• Actions speak louder than words- It’s easy to SAY you care about your colleagues, but it’s another thing entirely to SHOW you care. Put your money where your mouth is and take time out of your day to acknowledge those around you and their efforts. As the old adage says “a little bit goes a long way.”
  • Answer the unspoken questions- As the Facilities Manager, you are often expected to have all the answers. You are, after all, running the show and the real value of your position lies in your answers. But, sometimes a better answer comes from a thoughtful question. It’s important to remember that behind many simple questions lie an even larger, unasked question.
  • Help, without being asked- Another valuable aspect of the FMs position is freedom to move around to different divisions, office spaces or management teams to check progress and answer more questions. And, when you are following up, be mindful of areas which may need your help, but aren’t as visible to the rest of your team. Offering up help freely and openly helps build trust and respect in your team and also shows your desire to do the job right, no matter the means and ways.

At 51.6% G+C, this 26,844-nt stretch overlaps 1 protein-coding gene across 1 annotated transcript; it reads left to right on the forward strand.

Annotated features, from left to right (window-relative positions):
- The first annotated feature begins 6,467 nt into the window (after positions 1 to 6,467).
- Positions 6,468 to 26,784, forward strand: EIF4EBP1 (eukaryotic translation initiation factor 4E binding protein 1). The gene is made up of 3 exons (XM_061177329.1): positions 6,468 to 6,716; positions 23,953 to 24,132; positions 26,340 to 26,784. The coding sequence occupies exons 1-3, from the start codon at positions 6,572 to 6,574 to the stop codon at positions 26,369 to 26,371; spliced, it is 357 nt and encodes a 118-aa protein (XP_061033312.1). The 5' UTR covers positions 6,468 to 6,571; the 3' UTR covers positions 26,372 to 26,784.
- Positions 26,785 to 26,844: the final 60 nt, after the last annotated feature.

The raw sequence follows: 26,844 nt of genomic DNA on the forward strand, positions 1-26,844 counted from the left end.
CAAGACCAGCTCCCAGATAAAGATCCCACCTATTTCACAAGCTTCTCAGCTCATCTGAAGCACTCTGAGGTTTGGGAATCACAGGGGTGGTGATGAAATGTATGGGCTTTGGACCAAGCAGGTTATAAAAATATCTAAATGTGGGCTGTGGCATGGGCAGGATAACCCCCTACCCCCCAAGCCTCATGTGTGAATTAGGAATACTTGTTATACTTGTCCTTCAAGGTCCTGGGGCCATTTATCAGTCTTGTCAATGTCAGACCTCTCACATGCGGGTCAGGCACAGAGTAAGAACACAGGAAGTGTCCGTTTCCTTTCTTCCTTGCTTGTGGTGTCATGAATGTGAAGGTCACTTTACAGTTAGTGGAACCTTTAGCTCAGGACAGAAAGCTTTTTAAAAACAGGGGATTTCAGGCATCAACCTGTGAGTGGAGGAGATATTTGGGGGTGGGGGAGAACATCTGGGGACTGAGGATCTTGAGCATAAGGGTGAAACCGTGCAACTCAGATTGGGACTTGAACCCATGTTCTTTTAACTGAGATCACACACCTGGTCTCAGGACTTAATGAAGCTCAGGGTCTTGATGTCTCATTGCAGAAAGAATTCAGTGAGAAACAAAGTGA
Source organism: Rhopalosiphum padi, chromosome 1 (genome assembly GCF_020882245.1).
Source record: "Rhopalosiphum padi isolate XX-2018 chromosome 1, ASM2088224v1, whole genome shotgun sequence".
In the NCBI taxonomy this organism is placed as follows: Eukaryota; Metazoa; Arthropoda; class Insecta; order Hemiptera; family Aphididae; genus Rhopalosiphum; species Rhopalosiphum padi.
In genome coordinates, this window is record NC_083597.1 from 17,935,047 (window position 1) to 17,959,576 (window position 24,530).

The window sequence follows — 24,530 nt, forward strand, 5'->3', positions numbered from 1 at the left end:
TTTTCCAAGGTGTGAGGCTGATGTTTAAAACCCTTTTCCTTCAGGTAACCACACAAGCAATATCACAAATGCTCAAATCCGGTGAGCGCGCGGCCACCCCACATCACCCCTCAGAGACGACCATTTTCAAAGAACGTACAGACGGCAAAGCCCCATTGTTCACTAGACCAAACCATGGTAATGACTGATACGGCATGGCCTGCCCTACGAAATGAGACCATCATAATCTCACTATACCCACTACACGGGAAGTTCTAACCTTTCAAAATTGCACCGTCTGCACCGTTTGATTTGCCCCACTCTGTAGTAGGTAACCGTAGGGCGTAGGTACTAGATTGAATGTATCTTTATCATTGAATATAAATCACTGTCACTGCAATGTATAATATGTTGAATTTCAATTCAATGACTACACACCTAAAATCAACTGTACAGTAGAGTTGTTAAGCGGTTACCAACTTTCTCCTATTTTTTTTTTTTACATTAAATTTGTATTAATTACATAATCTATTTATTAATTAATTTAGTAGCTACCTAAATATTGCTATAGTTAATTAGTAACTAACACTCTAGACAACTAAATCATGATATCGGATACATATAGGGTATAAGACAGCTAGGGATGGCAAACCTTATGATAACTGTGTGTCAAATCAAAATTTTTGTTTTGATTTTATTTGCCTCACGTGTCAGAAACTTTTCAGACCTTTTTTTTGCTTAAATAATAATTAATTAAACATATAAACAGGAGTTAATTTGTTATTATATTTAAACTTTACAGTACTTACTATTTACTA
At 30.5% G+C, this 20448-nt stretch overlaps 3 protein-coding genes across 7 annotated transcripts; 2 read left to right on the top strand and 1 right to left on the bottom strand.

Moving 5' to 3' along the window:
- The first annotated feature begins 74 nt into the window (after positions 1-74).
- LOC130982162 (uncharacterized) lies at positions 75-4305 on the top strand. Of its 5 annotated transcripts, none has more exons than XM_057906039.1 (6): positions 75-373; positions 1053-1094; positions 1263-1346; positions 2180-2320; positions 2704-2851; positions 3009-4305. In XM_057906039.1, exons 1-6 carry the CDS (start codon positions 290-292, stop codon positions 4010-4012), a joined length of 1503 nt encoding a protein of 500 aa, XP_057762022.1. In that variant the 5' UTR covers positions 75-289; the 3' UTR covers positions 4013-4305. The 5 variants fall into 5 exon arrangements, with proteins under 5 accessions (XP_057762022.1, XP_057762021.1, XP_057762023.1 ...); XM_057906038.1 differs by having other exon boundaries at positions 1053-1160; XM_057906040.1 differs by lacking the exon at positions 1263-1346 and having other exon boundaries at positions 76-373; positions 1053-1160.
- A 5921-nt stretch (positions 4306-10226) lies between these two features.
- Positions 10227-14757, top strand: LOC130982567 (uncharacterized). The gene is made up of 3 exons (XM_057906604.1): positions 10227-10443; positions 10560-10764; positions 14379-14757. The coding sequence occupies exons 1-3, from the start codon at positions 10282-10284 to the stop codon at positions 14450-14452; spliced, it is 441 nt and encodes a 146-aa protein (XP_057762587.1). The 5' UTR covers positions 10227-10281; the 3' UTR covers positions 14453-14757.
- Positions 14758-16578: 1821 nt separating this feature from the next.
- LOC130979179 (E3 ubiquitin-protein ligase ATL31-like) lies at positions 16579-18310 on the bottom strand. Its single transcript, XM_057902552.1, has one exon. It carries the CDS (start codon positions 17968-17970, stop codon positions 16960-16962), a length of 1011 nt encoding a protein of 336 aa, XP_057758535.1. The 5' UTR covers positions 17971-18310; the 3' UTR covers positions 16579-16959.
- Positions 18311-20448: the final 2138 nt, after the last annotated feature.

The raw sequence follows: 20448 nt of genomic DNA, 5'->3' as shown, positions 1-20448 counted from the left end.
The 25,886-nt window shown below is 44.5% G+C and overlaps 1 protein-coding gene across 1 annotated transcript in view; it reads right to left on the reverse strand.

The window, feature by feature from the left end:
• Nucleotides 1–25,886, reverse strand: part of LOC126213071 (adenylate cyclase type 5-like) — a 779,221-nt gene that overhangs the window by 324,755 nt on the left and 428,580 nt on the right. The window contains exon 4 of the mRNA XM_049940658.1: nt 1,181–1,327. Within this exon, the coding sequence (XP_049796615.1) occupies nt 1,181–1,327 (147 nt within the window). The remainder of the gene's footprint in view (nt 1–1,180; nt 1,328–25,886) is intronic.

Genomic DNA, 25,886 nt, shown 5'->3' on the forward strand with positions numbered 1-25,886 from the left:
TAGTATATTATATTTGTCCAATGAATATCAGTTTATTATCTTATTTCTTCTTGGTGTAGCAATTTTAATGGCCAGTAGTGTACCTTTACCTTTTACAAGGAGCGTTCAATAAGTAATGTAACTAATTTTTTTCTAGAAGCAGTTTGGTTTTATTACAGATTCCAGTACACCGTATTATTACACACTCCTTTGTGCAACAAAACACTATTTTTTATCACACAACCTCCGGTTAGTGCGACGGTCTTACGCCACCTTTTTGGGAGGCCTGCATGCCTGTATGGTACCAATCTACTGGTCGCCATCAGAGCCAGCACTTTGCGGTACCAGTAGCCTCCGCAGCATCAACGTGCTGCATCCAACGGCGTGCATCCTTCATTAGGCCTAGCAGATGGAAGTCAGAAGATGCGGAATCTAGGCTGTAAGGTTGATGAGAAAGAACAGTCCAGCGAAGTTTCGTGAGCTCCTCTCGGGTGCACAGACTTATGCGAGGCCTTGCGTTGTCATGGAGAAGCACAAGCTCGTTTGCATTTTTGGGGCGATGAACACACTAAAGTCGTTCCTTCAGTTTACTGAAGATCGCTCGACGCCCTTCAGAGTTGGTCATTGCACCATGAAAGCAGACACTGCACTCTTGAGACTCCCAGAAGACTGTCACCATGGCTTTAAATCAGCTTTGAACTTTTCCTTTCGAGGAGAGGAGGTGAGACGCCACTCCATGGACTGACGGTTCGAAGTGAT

BBC News reported that “the average lifespan of a company listed in the S&P 500 index of leading US companies has decreased by more than 50 years in the last century, from 67 years in the 1920s to just 15 years today.” Such numbers indicate that businesses must, now more than ever, develop innovative strategies garnered from honest and open communication between all parties. There must be a direct correlation between innovation and success, through listening to our customers and challenging our colleagues, pushing for continuous growth and improvement and ourselves.


Elizabeth Dukes

Elizabeth Dukes' pieces highlight the valuable role of the real estate and facility managers play in their organizations. Prior to iOFFICE, Elizabeth was in sales for large facility and office service outsourcing firm.